Benjamin T. Weber successfully defended his thesis on November 22 on the topic of Mobile Map Browsers: Anticipated User Interaction for Data Pre-fetching
When browsing a graphical display of geospatial data on mobile devices, users typically change the displayed maps by panning, zooming in and out, or rotating the device. Limited storage space on mobile devices and slow wireless communications, however, impede the performance of these operations. To overcome the bottleneck that all map data to be displayed on the mobile device need to be downloaded on demand, this thesis investigates how anticipated user interactions affect intelligent pre-fetching so that an on-demand download session is extended incrementally. User interaction is defined as a set of map operations that each have corresponding effects on the spatial dataset required to generate the display. By anticipating user interaction based on past behavior and intuition on when waiting for data is acceptable, it is possible to device a set of strategies to better prepare the device with data for future use.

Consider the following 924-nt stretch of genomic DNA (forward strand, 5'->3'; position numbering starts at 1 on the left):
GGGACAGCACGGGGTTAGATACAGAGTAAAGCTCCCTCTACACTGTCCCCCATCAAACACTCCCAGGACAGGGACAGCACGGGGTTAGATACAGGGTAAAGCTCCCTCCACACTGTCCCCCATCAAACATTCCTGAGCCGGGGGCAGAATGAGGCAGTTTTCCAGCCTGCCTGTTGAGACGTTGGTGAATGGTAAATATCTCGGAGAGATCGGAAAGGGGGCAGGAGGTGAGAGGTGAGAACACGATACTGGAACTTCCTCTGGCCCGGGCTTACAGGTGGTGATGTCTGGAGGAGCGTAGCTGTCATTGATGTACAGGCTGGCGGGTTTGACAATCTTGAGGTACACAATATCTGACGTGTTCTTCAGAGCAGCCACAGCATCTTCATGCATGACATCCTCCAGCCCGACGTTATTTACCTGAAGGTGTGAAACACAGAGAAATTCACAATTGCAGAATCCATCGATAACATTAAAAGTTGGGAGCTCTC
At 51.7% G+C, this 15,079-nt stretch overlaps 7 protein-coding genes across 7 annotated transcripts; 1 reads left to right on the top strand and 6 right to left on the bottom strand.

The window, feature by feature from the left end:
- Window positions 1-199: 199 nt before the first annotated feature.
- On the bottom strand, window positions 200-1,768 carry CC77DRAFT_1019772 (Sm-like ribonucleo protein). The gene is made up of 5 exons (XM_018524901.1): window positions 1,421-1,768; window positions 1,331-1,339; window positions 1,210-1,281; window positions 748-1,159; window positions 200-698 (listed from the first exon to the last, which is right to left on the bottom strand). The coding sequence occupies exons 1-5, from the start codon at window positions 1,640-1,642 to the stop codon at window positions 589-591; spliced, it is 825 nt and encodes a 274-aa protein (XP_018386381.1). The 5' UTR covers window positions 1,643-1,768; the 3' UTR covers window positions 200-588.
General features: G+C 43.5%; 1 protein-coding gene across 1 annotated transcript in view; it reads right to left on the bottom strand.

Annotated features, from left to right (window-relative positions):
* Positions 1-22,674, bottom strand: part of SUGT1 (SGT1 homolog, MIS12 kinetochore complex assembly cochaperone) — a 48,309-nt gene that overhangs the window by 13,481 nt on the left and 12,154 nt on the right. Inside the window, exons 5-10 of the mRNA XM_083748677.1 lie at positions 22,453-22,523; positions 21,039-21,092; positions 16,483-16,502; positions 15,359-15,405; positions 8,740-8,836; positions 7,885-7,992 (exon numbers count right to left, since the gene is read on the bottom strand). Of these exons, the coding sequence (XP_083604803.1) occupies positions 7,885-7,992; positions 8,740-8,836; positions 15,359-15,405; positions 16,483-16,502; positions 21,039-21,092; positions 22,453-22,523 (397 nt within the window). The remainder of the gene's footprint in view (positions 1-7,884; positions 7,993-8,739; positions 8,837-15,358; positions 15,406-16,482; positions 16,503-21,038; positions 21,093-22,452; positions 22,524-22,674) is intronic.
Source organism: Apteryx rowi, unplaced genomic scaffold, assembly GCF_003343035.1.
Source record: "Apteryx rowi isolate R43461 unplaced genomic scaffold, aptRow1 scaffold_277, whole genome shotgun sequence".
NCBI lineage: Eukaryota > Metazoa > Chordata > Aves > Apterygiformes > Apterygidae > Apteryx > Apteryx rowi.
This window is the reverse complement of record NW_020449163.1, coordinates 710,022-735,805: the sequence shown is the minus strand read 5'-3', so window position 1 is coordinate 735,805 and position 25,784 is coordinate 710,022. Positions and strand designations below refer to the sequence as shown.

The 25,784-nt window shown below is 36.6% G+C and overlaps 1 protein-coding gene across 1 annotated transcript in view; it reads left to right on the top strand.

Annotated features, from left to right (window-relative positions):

Users that engage with interactive map displays for a variety of tasks, whether it be navigation, information browsing, or data collection, experience a dynamic display to accomplish their goal. With vehicular navigation, the display might update itself as a result of a GPS data stream reflecting movement through space. This movement is not random, especially as is the case of moving vehicles and, therefore, this thesis suggests that mobile map data could be pre-fetched in order to improve usability. Pre-fetching memory-demanding spatial data can benefit usability in several ways, but in particular it can (1) reduce latency when downloading data over wireless connections and (2) better prepare a device for situations where wireless internet connectivity is weak or intermittent.
This thesis investigates mobile map caching and devises an algorithm for pre-fetching data on behalf of the application user. Two primary models are compared: isotropic (direction-independent) and anisotropic (direction-dependent) pre-fetching. A pre-fetching simulation is parameterized with many trajectories that vary in complexity (a metric of direction change within the trajectory) and it is shown that, although anisotropic pre-fetching typically results in a better pre-fetching accuracy, it is not ideal for all scenarios. This thesis suggests a combination of models to accommodate the significant variation in moving object trajectories. In addition, other methods for pre-fetching spatial data are proposed for future research.